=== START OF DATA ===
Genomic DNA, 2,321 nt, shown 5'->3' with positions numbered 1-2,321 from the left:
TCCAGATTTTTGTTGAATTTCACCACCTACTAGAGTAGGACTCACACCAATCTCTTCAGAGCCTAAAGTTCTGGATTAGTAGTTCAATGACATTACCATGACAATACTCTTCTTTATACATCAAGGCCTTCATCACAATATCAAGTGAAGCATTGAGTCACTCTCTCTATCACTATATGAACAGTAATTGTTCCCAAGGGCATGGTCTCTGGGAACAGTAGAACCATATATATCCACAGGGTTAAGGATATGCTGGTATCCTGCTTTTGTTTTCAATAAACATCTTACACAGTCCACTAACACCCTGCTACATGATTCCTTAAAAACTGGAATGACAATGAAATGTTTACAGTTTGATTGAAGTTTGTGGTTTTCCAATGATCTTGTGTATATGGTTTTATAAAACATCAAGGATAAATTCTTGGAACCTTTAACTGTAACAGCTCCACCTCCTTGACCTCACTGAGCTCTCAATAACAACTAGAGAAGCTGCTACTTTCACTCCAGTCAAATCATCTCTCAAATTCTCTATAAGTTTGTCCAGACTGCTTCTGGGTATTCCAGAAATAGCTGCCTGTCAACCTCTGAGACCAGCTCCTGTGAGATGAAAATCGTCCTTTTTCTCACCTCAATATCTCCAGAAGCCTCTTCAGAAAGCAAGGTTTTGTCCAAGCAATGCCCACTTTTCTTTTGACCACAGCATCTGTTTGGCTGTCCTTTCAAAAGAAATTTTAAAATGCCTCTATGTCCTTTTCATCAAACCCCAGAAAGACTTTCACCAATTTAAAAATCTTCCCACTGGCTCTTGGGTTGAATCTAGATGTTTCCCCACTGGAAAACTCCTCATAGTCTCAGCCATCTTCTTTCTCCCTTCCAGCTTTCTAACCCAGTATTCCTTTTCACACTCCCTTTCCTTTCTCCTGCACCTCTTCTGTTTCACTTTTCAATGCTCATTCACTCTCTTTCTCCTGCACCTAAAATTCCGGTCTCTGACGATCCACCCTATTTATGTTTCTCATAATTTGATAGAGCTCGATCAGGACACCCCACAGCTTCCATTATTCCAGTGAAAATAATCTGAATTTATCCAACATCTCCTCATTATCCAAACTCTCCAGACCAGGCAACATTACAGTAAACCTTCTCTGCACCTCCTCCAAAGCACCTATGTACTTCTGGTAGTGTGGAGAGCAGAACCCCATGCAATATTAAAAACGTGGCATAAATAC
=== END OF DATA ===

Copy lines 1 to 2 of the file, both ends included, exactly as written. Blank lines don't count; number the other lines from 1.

Genomic DNA, 2,321 nt, shown 5'->3' with positions numbered 1-2,321 from the left:
TCCAGATTTTTGTTGAATTTCACCACCTACTAGAGTAGGACTCACACCAATCTCTTCAGAGCCTAAAGTTCTGGATTAGTAGTTCAATGACATTACCATGACAATACTCTTCTTTATACATCAAGGCCTTCATCACAATATCAAGTGAAGCATTGAGTCACTCTCTCTATCACTATATGAACAGTAATTGTTCCCAAGGGCATGGTCTCTGGGAACAGTAGAACCATATATATCCACAGGGTTAAGGATATGCTGGTATCCTGCTTTTGTTTTCAATAAACATCTTACACAGTCCACTAACACCCTGCTACATGATTCCTTAAAAACTGGAATGACAATGAAATGTTTACAGTTTGATTGAAGTTTGTGGTTTTCCAATGATCTTGTGTATATGGTTTTATAAAACATCAAGGATAAATTCTTGGAACCTTTAACTGTAACAGCTCCACCTCCTTGACCTCACTGAGCTCTCAATAACAACTAGAGAAGCTGCTACTTTCACTCCAGTCAAATCATCTCTCAAATTCTCTATAAGTTTGTCCAGACTGCTTCTGGGTATTCCAGAAATAGCTGCCTGTCAACCTCTGAGACCAGCTCCTGTGAGATGAAAATCGTCCTTTTTCTCACCTCAATATCTCCAGAAGCCTCTTCAGAAAGCAAGGTTTTGTCCAAGCAATGCCCACTTTTCTTTTGACCACAGCATCTGTTTGGCTGTCCTTTCAAAAGAAATTTTAAAATGCCTCTATGTCCTTTTCATCAAACCCCAGAAAGACTTTCACCAATTTAAAAATCTTCCCACTGGCTCTTGGGTTGAATCTAGATGTTTCCCCACTGGAAAACTCCTCATAGTCTCAGCCATCTTCTTTCTCCCTTCCAGCTTTCTAACCCAGTATTCCTTTTCACACTCCCTTTCCTTTCTCCTGCACCTCTTCTGTTTCACTTTTCAATGCTCATTCACTCTCTTTCTCCTGCACCTAAAATTCCGGTCTCTGACGATCCACCCTATTTATGTTTCTCATAATTTGATAGAGCTCGATCAGGACACCCCACAGCTTCCATTATTCCAGTGAAAATAATCTGAATTTATCCAACATCTCCTCATTATCCAAACTCTCCAGACCAGGCAACATTACAGTAAACCTTCTCTGCACCTCCTCCAAAGCACCTATGTACTTCTGGTAGTGTGGAGAGCAGAACCCCATGCAATATTAAAAACGTGGCATAAATAC